Will 2040 See All Non-Hybrids Banned From British Roads?

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Toyota Prius Plug-In Hybrid prototype in London, U.K.

Toyota Prius Plug-In Hybrid prototype in London, U.K.

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The idea of banning internal combustion vehicles from city centers is nothing new, and similar schemes are expected to appear all over Europe over the next decade or so.

Banning them from the road entirely though is a different matter--and it's one that the UK's Liberal Democrat party proposes should come into force by 2040.

Predictably, the plans have caused a backlash with many in the UK--but there's far more to it than meets the eye.

Much ado about nothing

The first, important point to consider, is that 2040 is one heck of a long way away right now. 27 years in fact--and you only need look 27 years in the other direction to see how different the cars and market were.

In 1986, Ford had just launched the Festiva--a world away from today's Fiesta or other subcompacts--and a gallon of regular gas was $0.93 cents on average, compared to $3.57 as of today.

The difference is equally great in the UK, where a gallon of gas is around 3.6 times the price it was in 1986, and most cars are vastly different to those sold a quarter-century ago.

In other words, the market may have changed so much by 2040 that the Liberal Democrat party's proposals may be completely moot--market forces might well have pushed road transportation in a different direction anyway. There's every chance new electric cars and hybrids will make up the majority of vehicles regardless, and bans of regular vehicles become unnecessary.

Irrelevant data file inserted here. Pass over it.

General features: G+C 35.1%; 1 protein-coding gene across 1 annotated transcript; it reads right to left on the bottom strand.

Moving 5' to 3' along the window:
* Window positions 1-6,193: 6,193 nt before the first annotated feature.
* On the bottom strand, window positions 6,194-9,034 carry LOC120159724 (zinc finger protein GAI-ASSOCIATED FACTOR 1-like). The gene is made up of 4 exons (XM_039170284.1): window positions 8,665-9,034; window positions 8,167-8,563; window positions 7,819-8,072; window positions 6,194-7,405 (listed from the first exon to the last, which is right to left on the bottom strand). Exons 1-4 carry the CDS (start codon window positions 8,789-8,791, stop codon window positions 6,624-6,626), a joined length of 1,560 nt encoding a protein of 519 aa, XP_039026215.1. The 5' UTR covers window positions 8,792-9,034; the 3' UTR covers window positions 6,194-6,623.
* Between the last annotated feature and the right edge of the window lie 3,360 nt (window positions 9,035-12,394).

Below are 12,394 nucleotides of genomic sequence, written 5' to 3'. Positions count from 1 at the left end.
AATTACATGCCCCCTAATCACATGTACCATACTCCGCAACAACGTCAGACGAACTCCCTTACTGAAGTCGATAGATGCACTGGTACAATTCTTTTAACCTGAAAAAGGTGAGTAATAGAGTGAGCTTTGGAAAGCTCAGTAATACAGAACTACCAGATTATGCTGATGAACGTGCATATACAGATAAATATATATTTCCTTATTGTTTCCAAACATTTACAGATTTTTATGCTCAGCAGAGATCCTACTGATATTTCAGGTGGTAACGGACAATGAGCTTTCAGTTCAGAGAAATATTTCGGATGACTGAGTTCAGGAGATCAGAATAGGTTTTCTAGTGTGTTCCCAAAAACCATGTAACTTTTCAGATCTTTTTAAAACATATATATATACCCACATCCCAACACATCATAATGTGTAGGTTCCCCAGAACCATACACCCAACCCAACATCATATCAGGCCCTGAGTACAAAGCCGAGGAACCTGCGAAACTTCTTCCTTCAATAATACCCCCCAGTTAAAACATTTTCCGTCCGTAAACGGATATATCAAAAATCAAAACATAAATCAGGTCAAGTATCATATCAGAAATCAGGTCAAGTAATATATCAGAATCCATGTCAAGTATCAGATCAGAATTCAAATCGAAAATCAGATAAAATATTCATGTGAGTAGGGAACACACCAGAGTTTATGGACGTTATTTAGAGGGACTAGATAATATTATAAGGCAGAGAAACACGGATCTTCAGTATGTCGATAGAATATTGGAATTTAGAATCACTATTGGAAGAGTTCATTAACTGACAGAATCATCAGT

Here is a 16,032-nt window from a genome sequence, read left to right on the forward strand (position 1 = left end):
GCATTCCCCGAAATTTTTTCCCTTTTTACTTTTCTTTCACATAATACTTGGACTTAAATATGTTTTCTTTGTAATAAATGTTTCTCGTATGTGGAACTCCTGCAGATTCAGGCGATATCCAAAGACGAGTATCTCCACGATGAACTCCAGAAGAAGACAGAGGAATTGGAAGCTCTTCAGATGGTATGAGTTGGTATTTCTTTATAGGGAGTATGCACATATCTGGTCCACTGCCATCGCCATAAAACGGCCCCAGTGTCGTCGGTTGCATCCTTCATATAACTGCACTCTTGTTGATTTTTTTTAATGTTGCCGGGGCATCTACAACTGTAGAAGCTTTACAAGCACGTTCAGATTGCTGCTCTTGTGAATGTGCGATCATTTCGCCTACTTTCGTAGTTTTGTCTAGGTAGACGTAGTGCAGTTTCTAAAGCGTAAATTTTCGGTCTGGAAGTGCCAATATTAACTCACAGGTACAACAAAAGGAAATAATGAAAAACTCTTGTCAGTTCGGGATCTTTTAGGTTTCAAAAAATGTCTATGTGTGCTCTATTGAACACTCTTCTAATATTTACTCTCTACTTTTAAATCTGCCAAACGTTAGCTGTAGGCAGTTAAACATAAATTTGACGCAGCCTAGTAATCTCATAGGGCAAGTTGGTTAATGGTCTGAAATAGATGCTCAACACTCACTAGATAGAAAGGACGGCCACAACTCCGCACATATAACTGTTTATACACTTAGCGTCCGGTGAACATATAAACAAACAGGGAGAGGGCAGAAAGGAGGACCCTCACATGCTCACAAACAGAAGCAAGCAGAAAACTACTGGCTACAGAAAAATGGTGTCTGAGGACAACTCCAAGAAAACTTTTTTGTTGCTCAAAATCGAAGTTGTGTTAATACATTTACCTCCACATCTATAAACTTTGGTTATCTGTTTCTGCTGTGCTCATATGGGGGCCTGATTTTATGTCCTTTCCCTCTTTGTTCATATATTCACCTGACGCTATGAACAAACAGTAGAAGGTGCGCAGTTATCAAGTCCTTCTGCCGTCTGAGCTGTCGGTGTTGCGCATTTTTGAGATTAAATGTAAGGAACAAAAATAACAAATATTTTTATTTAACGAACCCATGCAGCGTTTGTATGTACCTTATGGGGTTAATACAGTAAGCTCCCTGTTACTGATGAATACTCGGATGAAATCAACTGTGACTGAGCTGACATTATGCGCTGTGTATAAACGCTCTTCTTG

Balance of power

It isn't just the motoring landscape that will have changed by 2040--the political landscape may be different too.

The Liberal Democrat party is the smallest of the three major parties in the UK. 'Lib Dem' politicians currently have 55 seats in the House of Commons in Parliament, to 257 Labor Party seats and 304 Conservative seats.

The party has never led the country, and much of its existing influence stems from the coalition government it formed with the Conservative party following a hung parliament at the last general election.

Throw in poor showings in opinion polls--thanks to political U-turns such as raising university tuition fees after pledging to reduce or freeze them--and the chances of the party holding significant sway to implement such a policy by 2040 are fairly slim.

Realistically, only one of the other major parties adopting the policy would see it come to fruition--and for the time being at least, it doesn't look likely.

Few concessions

The party's paper, "Green Growth And Green Jobs - Transition To A Zero Carbon Britain" (Pdf file), is light on detail when it comes to the 2040 proposal. Specifically, it says, "Liberal Democrats would specify that by 2040, only ultra-low carbon vehicles will be permitted on UK roads for non-freight purposes".

That leaves no mention on where they'd expect the country's millions of existing vehicles to go, nor whether concessions would be made for classic vehicles. In effect, the existing wording suggests a blanket ban.

This may be expanded upon in the party's Fall conference, but for the time being, it's far from the "long-term certainty" the party claims the policy would provide, at least for the UK's huge grassroots industry supporting older vehicles.

But perhaps the biggest problem of all is that for the time being, the proposal does nothing more than drive an ever-deeper wedge between those on the extremes: The die-hard gearheads, and those who see internal combustion as evil and immoral.

If we're truly to improve transportation and increase the adoption of electric vehicles and hybrids, governmental policy must encourage people to see the benefits--rather than alienate those already skeptical of such changes.

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